I don t think he gets the axe during the season. Ask me again in July if I think he ll manage in 2011.

6. Why don’t the Royals use Soria’s great talents as a starter rather than as a closer?

Ahhh, an oldie but a goodie. A couple of years ago I argued that Soria should be in the rotation given that he possesses just nasty stuff and starters are inherently more valuable than closers. However, as Soria has evolved, it s become pretty clear that he doesn t have the variety to survive as a starter. Yes, he s an excellent pitcher, but with only two plus pitches he doesn t have the repertoire needed to be a quality starter. He’s better suited as a reliever.

Kaegel cites Soria s injury history as a reason to keep him in the bullpen, but that s just an old baseball canard.

Really, the Royals should think about shopping him to a team desperate for bullpen help. Soria s value on a second division team like the Royals is negligible.

7. Will the renovated and improved Kauffman Stadium continue to be a drawing card, as it seemed to be in its first year?

There is no argument in the fact the Royals had a great year at the gate. They averaged 22,496 fans which was their best showing since 1994. In 2008, the Royals had nine games where they drew 30,000+ fans. In 2009, that number almost doubled to 17.

Impressive gains all around, but history shows that when perennially losing teams move into a new ballpark, they quickly surrender the gains they made in their first year. Pittsburgh lost 8,000 off their average from the first to second year at PNC Park. The Brewers lost 10,000 off their average. The Tigers dropped 6,000. And remember, these totals are for new ballparks. The K was renovated – and not very well in my opinion. The gotta see it factor is long gone. In fact, it probably disappeared after the first month of the season. The Royals will still draw around 30,000+ for 15 or so games, The Yankees, Red Sox, Cardinals and Greinke starts along with the odd Buck Night will again be the big tickets. They’ll average around 21k.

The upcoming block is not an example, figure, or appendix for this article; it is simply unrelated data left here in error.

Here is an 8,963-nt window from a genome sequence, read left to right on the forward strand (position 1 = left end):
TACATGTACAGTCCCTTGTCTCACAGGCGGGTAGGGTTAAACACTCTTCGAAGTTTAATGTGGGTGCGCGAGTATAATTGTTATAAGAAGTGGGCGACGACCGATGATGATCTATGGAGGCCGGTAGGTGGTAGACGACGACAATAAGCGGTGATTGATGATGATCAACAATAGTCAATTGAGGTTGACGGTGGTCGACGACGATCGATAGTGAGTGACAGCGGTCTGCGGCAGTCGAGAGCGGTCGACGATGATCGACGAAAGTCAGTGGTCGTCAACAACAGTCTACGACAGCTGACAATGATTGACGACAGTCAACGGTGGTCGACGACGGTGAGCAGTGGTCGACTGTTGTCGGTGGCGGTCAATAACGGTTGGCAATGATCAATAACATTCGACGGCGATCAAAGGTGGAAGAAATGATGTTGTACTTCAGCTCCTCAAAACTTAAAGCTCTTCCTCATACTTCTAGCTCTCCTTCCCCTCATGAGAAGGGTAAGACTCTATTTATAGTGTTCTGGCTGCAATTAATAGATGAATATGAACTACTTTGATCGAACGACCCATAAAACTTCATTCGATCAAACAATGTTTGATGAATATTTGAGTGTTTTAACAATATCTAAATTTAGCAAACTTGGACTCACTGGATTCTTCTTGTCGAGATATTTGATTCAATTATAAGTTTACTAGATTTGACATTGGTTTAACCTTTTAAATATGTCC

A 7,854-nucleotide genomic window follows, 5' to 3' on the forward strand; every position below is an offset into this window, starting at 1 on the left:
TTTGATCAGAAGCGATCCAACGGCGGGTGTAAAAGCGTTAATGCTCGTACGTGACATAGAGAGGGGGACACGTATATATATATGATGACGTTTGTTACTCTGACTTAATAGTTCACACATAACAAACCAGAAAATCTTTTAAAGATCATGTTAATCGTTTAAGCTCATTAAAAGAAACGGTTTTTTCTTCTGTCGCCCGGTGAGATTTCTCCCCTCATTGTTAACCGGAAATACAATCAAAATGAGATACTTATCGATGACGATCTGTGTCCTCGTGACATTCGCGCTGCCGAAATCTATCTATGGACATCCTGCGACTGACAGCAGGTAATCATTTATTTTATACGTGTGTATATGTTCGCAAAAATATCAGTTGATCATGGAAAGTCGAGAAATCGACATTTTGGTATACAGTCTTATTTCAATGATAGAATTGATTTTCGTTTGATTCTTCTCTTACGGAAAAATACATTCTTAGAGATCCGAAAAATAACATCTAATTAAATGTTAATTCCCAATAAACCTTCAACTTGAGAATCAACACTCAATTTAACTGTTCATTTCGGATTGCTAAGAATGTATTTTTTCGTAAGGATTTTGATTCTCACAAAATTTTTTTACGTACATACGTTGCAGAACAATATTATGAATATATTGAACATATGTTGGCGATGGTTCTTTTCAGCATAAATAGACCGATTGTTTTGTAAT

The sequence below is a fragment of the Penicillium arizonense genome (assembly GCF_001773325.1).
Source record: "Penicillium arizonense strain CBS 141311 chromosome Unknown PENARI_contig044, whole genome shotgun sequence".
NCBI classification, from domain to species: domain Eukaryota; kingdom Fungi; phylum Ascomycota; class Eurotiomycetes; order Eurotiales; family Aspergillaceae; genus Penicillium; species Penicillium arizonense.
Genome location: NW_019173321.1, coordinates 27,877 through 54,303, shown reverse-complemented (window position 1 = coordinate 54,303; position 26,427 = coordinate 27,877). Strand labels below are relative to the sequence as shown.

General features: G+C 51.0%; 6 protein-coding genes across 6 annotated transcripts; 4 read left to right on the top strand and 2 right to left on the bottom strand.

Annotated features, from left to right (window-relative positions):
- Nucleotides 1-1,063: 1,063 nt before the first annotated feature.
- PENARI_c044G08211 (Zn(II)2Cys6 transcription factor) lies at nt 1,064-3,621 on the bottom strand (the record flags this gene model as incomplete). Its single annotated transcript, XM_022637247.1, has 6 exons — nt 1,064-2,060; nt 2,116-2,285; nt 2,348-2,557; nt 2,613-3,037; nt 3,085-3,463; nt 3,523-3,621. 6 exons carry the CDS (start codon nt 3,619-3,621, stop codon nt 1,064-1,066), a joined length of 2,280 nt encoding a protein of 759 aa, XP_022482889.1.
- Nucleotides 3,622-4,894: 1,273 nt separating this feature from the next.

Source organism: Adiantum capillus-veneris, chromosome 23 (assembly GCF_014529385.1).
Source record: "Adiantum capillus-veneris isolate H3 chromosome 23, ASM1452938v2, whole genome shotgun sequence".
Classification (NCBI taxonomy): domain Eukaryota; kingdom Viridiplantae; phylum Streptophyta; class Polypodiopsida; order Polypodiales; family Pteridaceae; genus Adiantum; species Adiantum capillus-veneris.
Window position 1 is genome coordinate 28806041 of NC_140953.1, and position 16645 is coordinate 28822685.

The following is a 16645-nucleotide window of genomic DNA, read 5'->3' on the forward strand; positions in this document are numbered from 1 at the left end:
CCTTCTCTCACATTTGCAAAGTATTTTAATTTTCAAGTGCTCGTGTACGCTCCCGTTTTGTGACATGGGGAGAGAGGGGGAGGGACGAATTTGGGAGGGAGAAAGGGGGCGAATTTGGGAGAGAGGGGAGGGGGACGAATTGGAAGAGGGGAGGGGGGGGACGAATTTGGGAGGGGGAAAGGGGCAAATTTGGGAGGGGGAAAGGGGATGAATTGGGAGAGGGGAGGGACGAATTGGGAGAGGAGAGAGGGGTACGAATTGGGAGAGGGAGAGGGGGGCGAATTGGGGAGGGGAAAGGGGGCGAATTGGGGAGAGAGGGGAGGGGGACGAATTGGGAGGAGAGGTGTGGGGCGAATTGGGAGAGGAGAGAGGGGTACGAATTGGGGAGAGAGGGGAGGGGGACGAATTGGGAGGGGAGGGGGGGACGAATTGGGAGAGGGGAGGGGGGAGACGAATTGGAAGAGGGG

8. Now that Teahen has been traded, who’ll take over as host of “The Mark Teahen Show” on the giant Crown Vision HD board?

I think that Zack Greinke is the player best suited to host. But I think it should still be called The Mark Teahen Show. Ken Harvey and Chip Ambres should co-host.

9. Which player will be the biggest surprise of the 2010 season?

In an attempt to surrender his last shred of credibility, Kaegel picks Betancourt. I know I said I wasn t going to discuss his answers, but this was just so crazy, I had to mention it.

Myself, I ll go for Juan Cruz. I think he bounces back and becomes a credible set-up man for Soria. Last year s top surprise was Butler. Look at the roster. Is there anyone who can possibly come close to what he did for his surprise? I don t think so.

10. Where will the Royals finish next season?

As things currently stand, they ll finish last place with 67 wins.

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Last Monday, we took a look at an ‘everything works out scenario’ regarding the future of the Kansas City Royals’ outfield. Our look into the future was not a fantastical journey in that we attempted to be realistic (if not rather optimistic) in what a player’s potential might be.

What we ended up with was an outfield that was pretty marginal in 2010, decent in 2011 and good, but lacking in star quality, in 2012. Today, we look at the infield.

Unlike the outfield, this group has two different futures or maybe, concurrent futures is more precise. The Royals can look at their projected 2010 infield and, rightly or wrongly, say their infield of the future is already in place. In our ‘everything goes right’ world, the Royals, for once, are right.

Whether it is first base or designated hitter, Billy Butler emerged in 2009 as a real impact bat: posting an OPS of .853 and an OPS+ of 124. His second half line of .314/.385/.540 might well be an indication of the kind of numbers Butler will put up for the better part of this new decade. Of all the ‘everything goes right’ scenarios we will play out in this series, Butler’s may be the most likely to come true.